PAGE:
The U.S. is going to lend billions of dollars to Brazil's state-owned oil company, Petrobras, to finance exploration of the huge offshore discovery in Brazil's Tupi oil field in the Santos Basin near Rio de Janeiro.  Brazil's planning minister confirmed that White House National Security Adviser James Jones met this month with Brazilian officials to talk about the loan.

The U.S. Export-Import Bank tells us it has issued a "preliminary commitment" letter to Petrobras in the amount of $2 billion and has discussed with Brazil the possibility of increasing that amount.   Ex-Im Bank says it has not decided whether the money will come in the form of a direct loan or loan guarantees.  Either way, this corporate foreign aid may strike some readers as odd, given that the U.S. Treasury seems desperate for cash and Petrobras is one of the largest corporations in the Americas.
(It's a subsidy because Petrobras would have to pay higher interest if they borrowed the money privately.)

As far as I know, the Obama administration does not plan to subsidize American offshore oil production.  (They might be more willing to do so if one of our oil companies was owned by the government.)

The Obama administration does not have a coherent energy policy.  Obama wants the price of fossil fuels to rise dramatically, in the long run, but has accepted a few changes that will make them cheaper in the short run.  He opposes increased development of nuclear energy, for the present, even though he is certain that global warming is a serious threat.

I don't expect that to change, because I don't think he understands the problems of the energy sector (or much else about our economy, for that matter).

It would be nice, however, if Obama would, at the very least, treat American energy firms as well as he treats foreign energy firms.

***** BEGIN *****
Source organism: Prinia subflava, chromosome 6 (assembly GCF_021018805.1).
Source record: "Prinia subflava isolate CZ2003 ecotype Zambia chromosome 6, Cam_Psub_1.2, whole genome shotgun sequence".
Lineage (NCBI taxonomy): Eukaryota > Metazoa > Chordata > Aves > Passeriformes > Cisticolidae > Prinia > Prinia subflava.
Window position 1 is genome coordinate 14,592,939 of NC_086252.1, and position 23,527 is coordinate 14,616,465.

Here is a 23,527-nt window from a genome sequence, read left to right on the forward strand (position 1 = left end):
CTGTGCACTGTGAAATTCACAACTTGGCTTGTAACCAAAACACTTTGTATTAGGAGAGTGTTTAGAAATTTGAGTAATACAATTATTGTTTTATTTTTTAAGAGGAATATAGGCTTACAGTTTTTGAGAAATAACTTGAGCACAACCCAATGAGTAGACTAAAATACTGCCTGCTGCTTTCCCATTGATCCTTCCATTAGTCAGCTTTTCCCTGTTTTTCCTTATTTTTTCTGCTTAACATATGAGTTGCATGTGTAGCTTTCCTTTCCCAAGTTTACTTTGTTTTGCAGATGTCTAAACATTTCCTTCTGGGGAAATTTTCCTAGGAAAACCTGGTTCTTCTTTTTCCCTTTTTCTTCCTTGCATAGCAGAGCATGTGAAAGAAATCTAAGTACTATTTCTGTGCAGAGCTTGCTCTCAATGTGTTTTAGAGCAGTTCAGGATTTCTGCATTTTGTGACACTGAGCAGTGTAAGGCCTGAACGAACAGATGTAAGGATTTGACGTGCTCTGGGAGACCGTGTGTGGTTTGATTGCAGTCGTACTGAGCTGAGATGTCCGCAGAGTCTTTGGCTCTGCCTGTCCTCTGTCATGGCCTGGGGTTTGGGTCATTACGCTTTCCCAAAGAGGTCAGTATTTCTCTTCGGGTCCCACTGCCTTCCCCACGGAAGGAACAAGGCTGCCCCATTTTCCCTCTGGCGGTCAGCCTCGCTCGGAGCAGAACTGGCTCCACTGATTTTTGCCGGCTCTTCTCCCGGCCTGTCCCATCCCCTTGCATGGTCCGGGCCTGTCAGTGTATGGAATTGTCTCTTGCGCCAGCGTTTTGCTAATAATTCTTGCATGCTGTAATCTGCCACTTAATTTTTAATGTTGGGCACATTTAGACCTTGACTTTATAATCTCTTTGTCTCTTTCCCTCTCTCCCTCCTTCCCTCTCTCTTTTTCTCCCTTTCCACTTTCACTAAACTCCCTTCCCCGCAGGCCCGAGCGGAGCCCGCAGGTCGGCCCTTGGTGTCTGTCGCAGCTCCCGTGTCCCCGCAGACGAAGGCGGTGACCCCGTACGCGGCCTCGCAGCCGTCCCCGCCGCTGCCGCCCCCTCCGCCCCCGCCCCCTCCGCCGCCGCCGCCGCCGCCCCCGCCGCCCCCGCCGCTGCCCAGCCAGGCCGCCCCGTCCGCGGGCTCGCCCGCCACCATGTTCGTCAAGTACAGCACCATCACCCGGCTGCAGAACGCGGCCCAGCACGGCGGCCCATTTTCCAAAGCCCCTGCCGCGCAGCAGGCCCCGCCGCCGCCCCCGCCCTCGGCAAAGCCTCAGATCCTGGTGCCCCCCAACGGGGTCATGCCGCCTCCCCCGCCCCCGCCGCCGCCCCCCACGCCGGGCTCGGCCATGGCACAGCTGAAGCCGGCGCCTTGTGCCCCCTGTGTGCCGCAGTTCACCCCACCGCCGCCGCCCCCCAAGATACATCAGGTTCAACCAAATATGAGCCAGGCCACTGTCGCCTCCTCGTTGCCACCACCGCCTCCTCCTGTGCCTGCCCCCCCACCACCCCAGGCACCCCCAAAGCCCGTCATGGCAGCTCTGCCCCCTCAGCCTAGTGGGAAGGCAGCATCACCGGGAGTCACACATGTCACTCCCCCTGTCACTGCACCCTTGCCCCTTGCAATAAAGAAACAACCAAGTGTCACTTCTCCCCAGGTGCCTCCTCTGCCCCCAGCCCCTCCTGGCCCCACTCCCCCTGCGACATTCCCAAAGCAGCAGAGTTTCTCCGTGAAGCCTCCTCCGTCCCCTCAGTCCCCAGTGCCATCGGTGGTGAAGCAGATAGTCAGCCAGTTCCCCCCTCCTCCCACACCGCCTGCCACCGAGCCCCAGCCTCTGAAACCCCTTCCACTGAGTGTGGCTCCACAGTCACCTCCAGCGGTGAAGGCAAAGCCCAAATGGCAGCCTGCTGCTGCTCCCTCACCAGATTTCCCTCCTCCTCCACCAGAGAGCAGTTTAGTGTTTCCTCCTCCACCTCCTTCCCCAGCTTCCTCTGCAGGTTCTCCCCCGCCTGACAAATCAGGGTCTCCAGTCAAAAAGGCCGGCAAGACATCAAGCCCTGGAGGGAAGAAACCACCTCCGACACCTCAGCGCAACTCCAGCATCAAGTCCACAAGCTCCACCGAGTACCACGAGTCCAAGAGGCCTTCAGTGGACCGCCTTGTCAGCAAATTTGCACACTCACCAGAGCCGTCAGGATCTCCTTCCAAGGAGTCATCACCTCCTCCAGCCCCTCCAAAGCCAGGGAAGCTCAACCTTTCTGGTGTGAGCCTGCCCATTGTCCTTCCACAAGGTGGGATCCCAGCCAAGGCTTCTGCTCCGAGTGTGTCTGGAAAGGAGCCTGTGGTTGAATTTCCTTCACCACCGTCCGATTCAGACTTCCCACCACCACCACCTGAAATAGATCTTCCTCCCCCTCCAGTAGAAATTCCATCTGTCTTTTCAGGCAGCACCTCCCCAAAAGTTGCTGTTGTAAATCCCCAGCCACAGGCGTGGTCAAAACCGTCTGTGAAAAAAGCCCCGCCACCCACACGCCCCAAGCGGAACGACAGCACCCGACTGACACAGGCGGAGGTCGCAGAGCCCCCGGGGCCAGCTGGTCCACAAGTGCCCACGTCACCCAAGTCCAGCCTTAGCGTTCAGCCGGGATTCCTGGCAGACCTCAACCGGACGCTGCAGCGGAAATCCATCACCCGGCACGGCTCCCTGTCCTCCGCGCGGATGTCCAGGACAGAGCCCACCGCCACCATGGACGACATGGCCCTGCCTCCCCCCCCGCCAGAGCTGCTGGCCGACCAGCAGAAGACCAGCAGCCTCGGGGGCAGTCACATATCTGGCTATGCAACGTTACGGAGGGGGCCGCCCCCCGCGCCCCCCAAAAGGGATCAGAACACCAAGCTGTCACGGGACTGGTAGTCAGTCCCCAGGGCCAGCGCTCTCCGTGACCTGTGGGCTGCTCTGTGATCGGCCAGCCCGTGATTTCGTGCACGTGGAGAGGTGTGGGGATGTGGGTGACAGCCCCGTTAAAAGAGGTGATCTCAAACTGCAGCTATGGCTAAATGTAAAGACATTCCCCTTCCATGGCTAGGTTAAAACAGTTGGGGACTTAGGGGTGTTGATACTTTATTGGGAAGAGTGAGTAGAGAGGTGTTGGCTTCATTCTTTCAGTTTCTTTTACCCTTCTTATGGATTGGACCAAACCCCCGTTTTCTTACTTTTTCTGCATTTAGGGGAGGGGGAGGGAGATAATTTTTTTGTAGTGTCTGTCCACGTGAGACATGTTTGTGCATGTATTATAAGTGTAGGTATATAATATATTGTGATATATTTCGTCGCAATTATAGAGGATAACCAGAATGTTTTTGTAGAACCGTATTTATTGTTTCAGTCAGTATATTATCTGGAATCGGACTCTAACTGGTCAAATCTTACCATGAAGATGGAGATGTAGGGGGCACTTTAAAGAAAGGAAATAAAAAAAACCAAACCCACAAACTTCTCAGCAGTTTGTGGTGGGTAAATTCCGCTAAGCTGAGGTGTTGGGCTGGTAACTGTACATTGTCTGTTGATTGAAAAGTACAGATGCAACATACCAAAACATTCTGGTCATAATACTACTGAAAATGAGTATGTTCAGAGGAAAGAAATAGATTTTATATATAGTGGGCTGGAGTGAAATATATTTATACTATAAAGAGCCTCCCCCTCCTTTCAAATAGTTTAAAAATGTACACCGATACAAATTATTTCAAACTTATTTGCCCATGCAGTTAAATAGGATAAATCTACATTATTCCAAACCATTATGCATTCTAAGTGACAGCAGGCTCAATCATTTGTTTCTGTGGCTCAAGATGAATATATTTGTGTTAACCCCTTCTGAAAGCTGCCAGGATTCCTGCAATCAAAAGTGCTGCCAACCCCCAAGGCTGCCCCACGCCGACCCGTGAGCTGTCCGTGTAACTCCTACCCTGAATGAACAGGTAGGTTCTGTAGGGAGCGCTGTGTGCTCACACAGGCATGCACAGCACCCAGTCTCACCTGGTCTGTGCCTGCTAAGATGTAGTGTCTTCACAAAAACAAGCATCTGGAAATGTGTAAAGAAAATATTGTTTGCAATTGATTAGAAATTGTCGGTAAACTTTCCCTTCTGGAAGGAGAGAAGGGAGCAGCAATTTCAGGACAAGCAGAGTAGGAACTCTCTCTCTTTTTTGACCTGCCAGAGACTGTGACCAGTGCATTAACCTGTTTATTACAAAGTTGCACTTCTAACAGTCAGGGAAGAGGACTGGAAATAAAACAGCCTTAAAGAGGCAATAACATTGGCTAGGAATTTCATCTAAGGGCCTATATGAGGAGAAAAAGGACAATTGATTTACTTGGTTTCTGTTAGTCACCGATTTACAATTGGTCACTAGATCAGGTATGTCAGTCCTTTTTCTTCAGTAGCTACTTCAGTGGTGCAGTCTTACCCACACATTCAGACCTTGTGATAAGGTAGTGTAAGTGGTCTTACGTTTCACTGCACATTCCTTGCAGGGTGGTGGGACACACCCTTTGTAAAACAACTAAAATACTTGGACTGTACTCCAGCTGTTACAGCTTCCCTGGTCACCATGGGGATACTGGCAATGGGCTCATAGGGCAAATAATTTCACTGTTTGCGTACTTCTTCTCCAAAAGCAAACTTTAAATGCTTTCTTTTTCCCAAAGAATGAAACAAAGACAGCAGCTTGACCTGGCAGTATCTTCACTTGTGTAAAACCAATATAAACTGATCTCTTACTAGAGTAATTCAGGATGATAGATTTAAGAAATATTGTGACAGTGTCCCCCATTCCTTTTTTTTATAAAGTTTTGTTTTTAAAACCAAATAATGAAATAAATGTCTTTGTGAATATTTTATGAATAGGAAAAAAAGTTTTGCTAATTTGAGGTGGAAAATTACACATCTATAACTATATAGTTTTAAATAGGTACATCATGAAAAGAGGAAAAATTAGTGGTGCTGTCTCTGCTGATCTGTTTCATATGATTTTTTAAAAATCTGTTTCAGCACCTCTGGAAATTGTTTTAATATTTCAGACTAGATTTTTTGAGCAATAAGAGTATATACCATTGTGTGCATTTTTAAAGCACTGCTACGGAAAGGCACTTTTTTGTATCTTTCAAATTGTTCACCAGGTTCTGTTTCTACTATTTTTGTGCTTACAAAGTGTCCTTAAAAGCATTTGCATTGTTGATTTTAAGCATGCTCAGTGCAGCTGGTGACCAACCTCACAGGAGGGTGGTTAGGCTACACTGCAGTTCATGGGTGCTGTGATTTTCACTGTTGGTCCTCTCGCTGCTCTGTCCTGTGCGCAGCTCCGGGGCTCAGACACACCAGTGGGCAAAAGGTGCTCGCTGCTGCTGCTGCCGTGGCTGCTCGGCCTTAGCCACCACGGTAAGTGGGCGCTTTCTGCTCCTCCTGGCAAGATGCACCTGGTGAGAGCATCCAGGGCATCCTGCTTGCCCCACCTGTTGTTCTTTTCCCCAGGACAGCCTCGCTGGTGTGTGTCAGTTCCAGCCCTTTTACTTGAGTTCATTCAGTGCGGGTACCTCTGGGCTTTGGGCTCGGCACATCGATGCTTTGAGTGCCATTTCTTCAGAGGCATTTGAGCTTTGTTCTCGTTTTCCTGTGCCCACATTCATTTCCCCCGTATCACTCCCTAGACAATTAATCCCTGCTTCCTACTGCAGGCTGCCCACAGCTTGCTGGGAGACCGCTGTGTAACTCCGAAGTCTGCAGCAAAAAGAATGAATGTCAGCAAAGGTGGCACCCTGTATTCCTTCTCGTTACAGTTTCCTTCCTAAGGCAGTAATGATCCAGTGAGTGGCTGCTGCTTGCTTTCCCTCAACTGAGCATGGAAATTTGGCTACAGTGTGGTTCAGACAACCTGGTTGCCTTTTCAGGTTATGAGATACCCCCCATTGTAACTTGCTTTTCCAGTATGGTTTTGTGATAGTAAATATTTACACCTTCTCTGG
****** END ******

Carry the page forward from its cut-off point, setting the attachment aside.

- 6:34 AM, 18 August 2009   [link]

Hot Dogs And Health Policy:  On July 4th, Betty Beauchaine ate a hot dog.  Is that any of our business?

The answer, it turns out, is yes.  The July 28th Wall Street Journal* tells the story:
Mrs. Beauchaine, a 75-year-old great-grandmother who suffered from heart failure, was admitted to the Berkshire Medical Center twice in June, with fluid accumulation in lungs that left her short of breath.

Bershire Medical has launched an unusual initiative in recent years to prevent heart-failure patients like Ms. Beauchaine from ending back in the hospital shortly after they have been discharged.  As part of its efforts, it recently advised patients not to eat franks at holiday cookouts because their salt content could promote dangerous fluid retention.

Mrs. Beauchaine recalls approaching the food table at and Independence Day picnic:  "I told the girl, 'I'm going to have a hot dog.  If I'm dead in the morning, I'll never know.'"  In the morning she was back at Berkshire Medical Center.
At 75, Beauchaine is on Medicare, so we taxpayers paid most of the charges for that re-admission.

The Berkshire Medical Center is trying, with some success, to persuade Beauchaine, and others like her, to avoid hot dogs, and other things that might bring them back to the hospital.  The Center is doing this even though cutting down on re-admissions reduces their income.

But I would like to put that effort aside, and make a very large point:  When we provide medical care with tax money, the way the recipients behave becomes the taxpayers' business.  (Similarly, when we are part of any insurance pool, the way the others in that pool behave becomes our business.  That may be more obvious in a small firm that provides insurance to its employees, but it is still true even in the largest pools.)